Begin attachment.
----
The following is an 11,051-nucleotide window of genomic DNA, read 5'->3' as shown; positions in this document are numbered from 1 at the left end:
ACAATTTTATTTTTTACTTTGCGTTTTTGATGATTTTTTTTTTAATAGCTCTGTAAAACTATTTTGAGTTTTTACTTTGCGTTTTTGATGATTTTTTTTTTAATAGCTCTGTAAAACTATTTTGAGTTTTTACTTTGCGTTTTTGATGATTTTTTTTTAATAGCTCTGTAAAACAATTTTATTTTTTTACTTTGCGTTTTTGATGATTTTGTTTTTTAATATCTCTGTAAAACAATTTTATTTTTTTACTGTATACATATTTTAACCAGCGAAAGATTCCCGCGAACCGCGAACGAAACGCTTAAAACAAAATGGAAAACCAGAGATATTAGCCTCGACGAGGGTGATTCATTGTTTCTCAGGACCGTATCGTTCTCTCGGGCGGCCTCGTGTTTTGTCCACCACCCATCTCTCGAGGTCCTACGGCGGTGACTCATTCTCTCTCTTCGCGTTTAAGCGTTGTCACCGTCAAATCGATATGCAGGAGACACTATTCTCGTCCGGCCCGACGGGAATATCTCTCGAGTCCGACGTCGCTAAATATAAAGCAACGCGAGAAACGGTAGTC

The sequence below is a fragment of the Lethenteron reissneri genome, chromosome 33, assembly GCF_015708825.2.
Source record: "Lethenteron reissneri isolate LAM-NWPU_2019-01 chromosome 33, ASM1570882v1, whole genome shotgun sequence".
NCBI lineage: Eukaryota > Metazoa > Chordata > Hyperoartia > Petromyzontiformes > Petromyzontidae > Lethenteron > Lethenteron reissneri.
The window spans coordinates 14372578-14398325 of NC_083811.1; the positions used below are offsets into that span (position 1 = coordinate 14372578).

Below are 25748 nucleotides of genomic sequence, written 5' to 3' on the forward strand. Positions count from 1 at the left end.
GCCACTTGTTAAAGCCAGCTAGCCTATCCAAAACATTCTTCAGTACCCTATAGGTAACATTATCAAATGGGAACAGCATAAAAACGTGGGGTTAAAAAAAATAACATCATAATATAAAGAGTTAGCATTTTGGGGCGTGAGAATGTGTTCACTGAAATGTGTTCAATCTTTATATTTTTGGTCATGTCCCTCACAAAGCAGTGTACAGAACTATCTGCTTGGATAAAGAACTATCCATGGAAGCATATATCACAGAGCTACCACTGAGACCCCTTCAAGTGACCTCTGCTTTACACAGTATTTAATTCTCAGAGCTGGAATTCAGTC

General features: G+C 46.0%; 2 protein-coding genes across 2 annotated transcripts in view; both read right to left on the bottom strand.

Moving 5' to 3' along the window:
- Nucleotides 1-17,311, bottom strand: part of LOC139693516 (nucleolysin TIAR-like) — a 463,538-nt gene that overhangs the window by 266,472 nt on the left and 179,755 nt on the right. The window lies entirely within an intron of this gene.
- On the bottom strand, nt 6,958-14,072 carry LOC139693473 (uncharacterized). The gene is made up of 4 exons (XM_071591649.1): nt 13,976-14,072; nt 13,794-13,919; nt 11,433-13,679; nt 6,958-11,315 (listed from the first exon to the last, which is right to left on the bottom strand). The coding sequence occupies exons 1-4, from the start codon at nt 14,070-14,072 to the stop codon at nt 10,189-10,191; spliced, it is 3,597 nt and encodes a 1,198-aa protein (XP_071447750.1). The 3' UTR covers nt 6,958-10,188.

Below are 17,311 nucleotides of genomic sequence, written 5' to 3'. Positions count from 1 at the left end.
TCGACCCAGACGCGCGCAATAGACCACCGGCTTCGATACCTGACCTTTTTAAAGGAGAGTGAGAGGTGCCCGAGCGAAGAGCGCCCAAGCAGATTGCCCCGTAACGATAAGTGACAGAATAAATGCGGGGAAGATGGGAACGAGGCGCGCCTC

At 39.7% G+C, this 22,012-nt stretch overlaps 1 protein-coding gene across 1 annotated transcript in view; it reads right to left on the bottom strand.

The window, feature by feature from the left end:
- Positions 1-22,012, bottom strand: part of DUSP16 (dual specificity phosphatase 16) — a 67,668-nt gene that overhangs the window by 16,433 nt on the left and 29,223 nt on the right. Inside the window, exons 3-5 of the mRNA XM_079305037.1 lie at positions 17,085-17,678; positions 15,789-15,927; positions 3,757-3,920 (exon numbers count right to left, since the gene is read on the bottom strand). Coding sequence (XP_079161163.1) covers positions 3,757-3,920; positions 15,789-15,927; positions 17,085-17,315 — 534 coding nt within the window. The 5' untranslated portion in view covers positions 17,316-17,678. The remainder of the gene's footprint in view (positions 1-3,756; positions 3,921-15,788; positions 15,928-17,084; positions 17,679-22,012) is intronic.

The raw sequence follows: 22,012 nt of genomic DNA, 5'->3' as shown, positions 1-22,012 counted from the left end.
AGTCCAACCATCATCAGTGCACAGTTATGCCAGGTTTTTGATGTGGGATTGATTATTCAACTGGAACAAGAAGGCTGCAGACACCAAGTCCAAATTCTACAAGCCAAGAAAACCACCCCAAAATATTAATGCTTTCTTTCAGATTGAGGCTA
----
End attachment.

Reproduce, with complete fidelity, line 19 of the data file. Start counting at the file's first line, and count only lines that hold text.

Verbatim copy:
AGTCCAACCATCATCAGTGCACAGTTATGCCAGGTTTTTGATGTGGGATTGATTATTCAACTGGAACAAGAAGGCTGCAGACACCAAGTCCAAATTCTACAAGCCAAGAAAACCACCCCAAAATATTAATGCTTTCTTTCAGATTGAGGCTA